Wednesday, July 28, 2010

Stories of the Sawtooths

Back from another awesome outdoor adventure, this time to the Gem State of Idaho! This trip featured a visit to Boise and my friends Tim and Kimberly. While in town we enjoyed daily bike rides and leisurely floats down the Boise River, along with the company of Gus the dog and friends both new and old. We took a 4-day weekend trip to the Sawtooth Mountains, where we set up a lakeside base camp for swimming, storytelling, relaxing, and - my personal favorite - hiking adventures into the mountain wilderness. It was a great time, and definitely one that allowed me to push the envelope of my outdoor experience, learn and discover new things, and understand my limits and opportunities for growth. Here are some highlights.


My flight from LAX provided one of the coolest experiences of the trip, as our dual turboprop Bombardier Q400 buzzed the Sierra Nevada from a relatively low altitude of 22,000'. I was like a little kid for the first time on an airplane as I planted my face against the window to get a look at the Yosemite Valley and Half Dome, which are quite impressive from the air. I was struck by the incredibly smooth, glacier carved rock atop many of the ridges, as well as how relatively dry the Sierra looks from the air as compared to the Cascades of the Pacific NW. Out the other side was a sweet view of the eastern Sierra and Mono Lake. Later we passed right on top of a deep, blue Lake Tahoe and a much greener Pyramid Lake.

Lake Tahoe from the air

Day 1 - Welcome to the Sawtooths

We took a southerly approach on the way into the Sawtooths, which allowed us to stop at the SNRA Visitors' Center north of Ketchum for some intel. Excited about the wildlife of the region, I was particularly impressed by their taxidermy collection, which included a grey wolf, mountain goat, badger, and - my favorite - a wolverine! Gulo gulo! Everybody waited patiently in the car as I talked the ranger's ear off and got as much scoop as I could on the area (and wolverines).

Boulder Mountains, south of Galena Pass

Back on the road, we made our way past scenic views of the Boulder and Smoky Mountains, over Galena Pass, and into our campground at Pettit Lake. It didn't take long before I'd set up the tent and disappeared westward into the wilderness area.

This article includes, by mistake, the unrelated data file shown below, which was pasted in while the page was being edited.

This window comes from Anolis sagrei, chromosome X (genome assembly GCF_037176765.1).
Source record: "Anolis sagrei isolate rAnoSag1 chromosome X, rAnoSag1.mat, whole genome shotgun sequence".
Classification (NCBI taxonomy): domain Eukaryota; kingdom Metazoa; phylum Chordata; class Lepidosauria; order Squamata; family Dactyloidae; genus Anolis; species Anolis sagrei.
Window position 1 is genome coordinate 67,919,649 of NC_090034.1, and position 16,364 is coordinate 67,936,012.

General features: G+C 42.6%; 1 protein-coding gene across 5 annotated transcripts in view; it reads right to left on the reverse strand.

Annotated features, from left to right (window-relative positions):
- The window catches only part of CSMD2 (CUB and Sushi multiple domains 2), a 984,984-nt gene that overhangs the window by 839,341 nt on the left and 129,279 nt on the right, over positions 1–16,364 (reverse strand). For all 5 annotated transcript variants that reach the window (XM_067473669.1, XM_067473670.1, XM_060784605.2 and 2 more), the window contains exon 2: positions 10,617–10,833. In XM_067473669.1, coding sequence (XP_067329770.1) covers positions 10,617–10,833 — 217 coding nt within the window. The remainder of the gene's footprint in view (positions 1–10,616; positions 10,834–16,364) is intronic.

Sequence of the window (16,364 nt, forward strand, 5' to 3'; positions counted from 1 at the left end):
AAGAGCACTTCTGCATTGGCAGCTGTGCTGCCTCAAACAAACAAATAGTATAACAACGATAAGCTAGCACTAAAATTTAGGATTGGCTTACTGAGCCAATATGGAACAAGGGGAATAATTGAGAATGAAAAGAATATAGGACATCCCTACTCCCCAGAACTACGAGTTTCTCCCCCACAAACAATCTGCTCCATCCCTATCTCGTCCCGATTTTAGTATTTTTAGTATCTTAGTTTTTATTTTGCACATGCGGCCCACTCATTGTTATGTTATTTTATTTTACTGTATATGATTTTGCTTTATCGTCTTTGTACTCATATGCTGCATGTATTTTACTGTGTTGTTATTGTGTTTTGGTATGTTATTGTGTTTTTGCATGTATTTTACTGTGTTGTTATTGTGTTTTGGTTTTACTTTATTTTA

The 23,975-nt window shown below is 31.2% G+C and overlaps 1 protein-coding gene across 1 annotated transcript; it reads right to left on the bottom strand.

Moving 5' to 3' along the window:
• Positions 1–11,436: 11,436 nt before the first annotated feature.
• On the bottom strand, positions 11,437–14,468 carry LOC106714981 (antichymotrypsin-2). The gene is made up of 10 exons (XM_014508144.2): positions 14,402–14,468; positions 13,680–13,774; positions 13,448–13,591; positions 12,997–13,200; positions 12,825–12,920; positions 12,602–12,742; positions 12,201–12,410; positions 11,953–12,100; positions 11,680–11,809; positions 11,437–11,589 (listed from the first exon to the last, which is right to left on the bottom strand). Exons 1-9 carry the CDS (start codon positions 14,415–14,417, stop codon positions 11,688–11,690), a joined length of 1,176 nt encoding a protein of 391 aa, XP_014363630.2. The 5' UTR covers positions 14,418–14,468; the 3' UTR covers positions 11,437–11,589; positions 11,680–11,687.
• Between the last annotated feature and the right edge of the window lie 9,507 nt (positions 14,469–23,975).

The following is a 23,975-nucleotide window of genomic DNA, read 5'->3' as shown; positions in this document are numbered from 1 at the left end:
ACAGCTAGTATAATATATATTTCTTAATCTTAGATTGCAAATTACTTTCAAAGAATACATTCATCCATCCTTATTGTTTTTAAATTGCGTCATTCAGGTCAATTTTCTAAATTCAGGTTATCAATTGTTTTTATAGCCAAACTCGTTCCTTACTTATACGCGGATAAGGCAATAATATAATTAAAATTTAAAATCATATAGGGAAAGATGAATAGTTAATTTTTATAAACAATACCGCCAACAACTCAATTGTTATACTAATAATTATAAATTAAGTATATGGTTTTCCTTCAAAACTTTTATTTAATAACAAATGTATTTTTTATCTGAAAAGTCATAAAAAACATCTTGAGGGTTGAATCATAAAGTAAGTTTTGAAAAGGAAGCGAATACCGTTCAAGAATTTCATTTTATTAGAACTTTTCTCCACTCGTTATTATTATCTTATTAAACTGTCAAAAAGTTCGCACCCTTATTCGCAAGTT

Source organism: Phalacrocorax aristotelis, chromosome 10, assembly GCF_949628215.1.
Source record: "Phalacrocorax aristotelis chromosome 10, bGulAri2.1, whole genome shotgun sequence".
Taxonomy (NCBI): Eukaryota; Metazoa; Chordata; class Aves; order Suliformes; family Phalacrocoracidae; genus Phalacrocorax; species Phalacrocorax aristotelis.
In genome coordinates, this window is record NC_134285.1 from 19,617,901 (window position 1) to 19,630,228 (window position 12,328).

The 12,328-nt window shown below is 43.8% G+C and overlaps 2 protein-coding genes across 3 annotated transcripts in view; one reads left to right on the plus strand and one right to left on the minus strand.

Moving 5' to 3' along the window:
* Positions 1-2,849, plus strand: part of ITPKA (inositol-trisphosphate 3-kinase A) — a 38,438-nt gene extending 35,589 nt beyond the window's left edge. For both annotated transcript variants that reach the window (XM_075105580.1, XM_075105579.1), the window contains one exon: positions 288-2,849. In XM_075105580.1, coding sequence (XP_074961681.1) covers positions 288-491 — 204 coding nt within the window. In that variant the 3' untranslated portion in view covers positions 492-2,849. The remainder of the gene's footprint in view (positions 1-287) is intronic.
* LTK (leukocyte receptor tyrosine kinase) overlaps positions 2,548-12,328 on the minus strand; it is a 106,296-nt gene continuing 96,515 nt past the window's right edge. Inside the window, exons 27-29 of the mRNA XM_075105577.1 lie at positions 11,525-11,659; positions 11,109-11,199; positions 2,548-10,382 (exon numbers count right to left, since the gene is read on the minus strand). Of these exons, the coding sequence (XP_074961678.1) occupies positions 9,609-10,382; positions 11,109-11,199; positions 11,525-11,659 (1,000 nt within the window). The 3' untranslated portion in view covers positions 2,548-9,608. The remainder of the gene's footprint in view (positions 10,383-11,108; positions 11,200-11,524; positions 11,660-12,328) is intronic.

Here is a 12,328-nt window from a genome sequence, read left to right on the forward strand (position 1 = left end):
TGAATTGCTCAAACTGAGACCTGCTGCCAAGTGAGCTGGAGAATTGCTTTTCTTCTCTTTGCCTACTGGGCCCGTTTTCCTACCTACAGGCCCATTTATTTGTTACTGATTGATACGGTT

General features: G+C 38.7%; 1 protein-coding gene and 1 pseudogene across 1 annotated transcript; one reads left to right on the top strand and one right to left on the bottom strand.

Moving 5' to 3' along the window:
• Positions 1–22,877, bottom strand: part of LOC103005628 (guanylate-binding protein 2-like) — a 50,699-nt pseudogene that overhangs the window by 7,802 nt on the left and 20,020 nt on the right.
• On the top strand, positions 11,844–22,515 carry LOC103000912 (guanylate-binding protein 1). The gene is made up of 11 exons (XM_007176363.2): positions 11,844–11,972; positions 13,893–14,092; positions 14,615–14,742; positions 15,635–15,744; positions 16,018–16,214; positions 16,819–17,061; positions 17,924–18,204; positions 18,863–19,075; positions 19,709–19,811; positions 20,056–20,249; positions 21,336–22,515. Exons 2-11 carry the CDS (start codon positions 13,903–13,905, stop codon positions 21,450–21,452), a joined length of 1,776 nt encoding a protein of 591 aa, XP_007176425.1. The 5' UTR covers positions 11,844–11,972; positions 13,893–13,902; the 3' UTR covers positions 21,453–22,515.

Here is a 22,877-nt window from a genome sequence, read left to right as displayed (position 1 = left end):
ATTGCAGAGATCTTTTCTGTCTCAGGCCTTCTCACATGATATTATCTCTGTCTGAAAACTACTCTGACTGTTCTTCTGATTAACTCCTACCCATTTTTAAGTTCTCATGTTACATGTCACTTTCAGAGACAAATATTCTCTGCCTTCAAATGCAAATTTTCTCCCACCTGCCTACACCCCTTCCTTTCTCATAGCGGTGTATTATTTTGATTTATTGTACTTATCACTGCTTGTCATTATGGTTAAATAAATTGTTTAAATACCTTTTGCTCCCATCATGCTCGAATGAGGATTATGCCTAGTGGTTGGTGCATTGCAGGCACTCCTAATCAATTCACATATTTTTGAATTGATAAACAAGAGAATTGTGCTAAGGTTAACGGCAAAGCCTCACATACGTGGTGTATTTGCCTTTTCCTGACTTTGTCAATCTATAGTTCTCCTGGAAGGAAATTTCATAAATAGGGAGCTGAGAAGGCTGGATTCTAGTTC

Pettit Lake and McDonald Peak (El Capitan in the distance)

I found a cool waterfall about a mile-and-a-half in, nice easterly views over the lake toward the White Cloud Mountains, and some steep, rock and brush covered hillsides that I thought looked just perfect for a mountain goat. Despite scrambling around for a while and doing my best mountain goat call, I didn't spot any of the critters. I did - unfortunately - spot about 800 bazillion blood-sucking mosquitoes who relentlessly and maliciously attacked me. One day once I've tamed a squadron of dragonflies to accompany my hikes, those bastards are gonna pay!

Looking west over Pettit Lake to the White Cloud Mountains

Arriving back at camp after a quick, 5mi/800' roundtrip, I announced the score ("Team Mosquito 381, Shawn 84"), and proceeded to take some moonrise photos over the lake.

Day 2 - Adventures in Route Finding

After studying my topo map for a while, I decided to have a go at Imogene Peak (10,125'), which according to our friends at SummitPost is "one of the more accesible and easy summits to reach in the range and can easily be done in a half day." This involved a straightforward, 5mi/750' hike to Farley Lake, and a "route finding" Class 2/3 scramble to the top and back. I had a route description and topo map in hand (though not a route map), and a plan to "route find" my way up the southern slopes and back down the east ridge.

All was well as I cruised over a 500' ridge from Pettit to McDonald Lake and into the wilderness area.

Imogene Peak viewed from the east at McDonald Lake

On the way up to Farley, I was treated to incredible views back down the glacial valley to Yellow Belly Lake and the White Clouds:

Farley was an idyllic scene with blooming wildflowers and a towering, snow-dotted Parks Peak (10,208') looming over the south side of the lake.

Wildflowers near Farley Lake

Parks Peak above Farley Lake

I bumped into a really cute girl from Hailey and her dog, who unfortunately were headed back down the trail, but were nice enough to recommend a great lunch spot overlooking the lake.